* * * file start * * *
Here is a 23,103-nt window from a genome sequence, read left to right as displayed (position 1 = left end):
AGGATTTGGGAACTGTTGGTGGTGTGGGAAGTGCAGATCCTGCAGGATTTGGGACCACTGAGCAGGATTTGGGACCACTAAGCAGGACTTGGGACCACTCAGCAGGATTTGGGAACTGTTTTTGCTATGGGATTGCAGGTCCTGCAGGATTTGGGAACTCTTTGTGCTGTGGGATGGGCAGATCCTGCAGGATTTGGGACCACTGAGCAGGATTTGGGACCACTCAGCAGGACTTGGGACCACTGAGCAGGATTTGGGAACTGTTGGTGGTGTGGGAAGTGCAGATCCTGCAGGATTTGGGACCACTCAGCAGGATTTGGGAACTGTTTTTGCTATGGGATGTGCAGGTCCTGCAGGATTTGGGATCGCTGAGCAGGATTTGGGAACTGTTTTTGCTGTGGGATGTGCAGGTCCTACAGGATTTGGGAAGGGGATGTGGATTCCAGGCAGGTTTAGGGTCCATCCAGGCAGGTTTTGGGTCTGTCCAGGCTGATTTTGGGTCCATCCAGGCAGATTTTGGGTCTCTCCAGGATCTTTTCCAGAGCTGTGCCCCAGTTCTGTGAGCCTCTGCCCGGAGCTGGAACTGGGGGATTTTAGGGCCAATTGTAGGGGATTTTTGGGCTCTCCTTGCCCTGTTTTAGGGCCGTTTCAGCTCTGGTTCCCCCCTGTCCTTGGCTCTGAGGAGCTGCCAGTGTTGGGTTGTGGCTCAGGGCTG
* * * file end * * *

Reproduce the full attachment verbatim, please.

Here is a 23,103-nt window from a genome sequence, read left to right as displayed (position 1 = left end):
AGGATTTGGGAACTGTTGGTGGTGTGGGAAGTGCAGATCCTGCAGGATTTGGGACCACTGAGCAGGATTTGGGACCACTAAGCAGGACTTGGGACCACTCAGCAGGATTTGGGAACTGTTTTTGCTATGGGATTGCAGGTCCTGCAGGATTTGGGAACTCTTTGTGCTGTGGGATGGGCAGATCCTGCAGGATTTGGGACCACTGAGCAGGATTTGGGACCACTCAGCAGGACTTGGGACCACTGAGCAGGATTTGGGAACTGTTGGTGGTGTGGGAAGTGCAGATCCTGCAGGATTTGGGACCACTCAGCAGGATTTGGGAACTGTTTTTGCTATGGGATGTGCAGGTCCTGCAGGATTTGGGATCGCTGAGCAGGATTTGGGAACTGTTTTTGCTGTGGGATGTGCAGGTCCTACAGGATTTGGGAAGGGGATGTGGATTCCAGGCAGGTTTAGGGTCCATCCAGGCAGGTTTTGGGTCTGTCCAGGCTGATTTTGGGTCCATCCAGGCAGATTTTGGGTCTCTCCAGGATCTTTTCCAGAGCTGTGCCCCAGTTCTGTGAGCCTCTGCCCGGAGCTGGAACTGGGGGATTTTAGGGCCAATTGTAGGGGATTTTTGGGCTCTCCTTGCCCTGTTTTAGGGCCGTTTCAGCTCTGGTTCCCCCCTGTCCTTGGCTCTGAGGAGCTGCCAGTGTTGGGTTGTGGCTCAGGGCTG